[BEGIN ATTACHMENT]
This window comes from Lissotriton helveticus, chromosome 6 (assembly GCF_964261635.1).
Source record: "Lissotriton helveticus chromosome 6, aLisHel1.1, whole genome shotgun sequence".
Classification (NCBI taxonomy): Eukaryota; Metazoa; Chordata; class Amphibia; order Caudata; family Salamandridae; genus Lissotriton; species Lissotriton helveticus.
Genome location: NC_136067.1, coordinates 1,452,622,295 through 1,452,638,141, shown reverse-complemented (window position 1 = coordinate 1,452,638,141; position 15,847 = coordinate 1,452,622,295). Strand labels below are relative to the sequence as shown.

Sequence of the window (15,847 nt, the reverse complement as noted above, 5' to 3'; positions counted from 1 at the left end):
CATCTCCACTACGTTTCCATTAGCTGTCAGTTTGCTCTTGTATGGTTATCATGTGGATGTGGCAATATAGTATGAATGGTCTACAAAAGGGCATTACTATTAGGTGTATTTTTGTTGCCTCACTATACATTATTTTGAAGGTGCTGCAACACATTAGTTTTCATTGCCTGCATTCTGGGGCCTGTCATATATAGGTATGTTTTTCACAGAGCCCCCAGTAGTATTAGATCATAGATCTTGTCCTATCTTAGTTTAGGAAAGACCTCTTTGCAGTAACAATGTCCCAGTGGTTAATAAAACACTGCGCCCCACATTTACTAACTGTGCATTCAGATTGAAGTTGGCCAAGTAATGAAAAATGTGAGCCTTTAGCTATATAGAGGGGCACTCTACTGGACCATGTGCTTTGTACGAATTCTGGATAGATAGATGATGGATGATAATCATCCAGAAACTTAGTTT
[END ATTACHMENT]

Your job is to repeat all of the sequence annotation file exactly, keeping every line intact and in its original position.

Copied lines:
This window comes from Lissotriton helveticus, chromosome 6 (assembly GCF_964261635.1).
Source record: "Lissotriton helveticus chromosome 6, aLisHel1.1, whole genome shotgun sequence".
Classification (NCBI taxonomy): Eukaryota; Metazoa; Chordata; class Amphibia; order Caudata; family Salamandridae; genus Lissotriton; species Lissotriton helveticus.
Genome location: NC_136067.1, coordinates 1,452,622,295 through 1,452,638,141, shown reverse-complemented (window position 1 = coordinate 1,452,638,141; position 15,847 = coordinate 1,452,622,295). Strand labels below are relative to the sequence as shown.

Sequence of the window (15,847 nt, the reverse complement as noted above, 5' to 3'; positions counted from 1 at the left end):
CATCTCCACTACGTTTCCATTAGCTGTCAGTTTGCTCTTGTATGGTTATCATGTGGATGTGGCAATATAGTATGAATGGTCTACAAAAGGGCATTACTATTAGGTGTATTTTTGTTGCCTCACTATACATTATTTTGAAGGTGCTGCAACACATTAGTTTTCATTGCCTGCATTCTGGGGCCTGTCATATATAGGTATGTTTTTCACAGAGCCCCCAGTAGTATTAGATCATAGATCTTGTCCTATCTTAGTTTAGGAAAGACCTCTTTGCAGTAACAATGTCCCAGTGGTTAATAAAACACTGCGCCCCACATTTACTAACTGTGCATTCAGATTGAAGTTGGCCAAGTAATGAAAAATGTGAGCCTTTAGCTATATAGAGGGGCACTCTACTGGACCATGTGCTTTGTACGAATTCTGGATAGATAGATGATGGATGATAATCATCCAGAAACTTAGTTT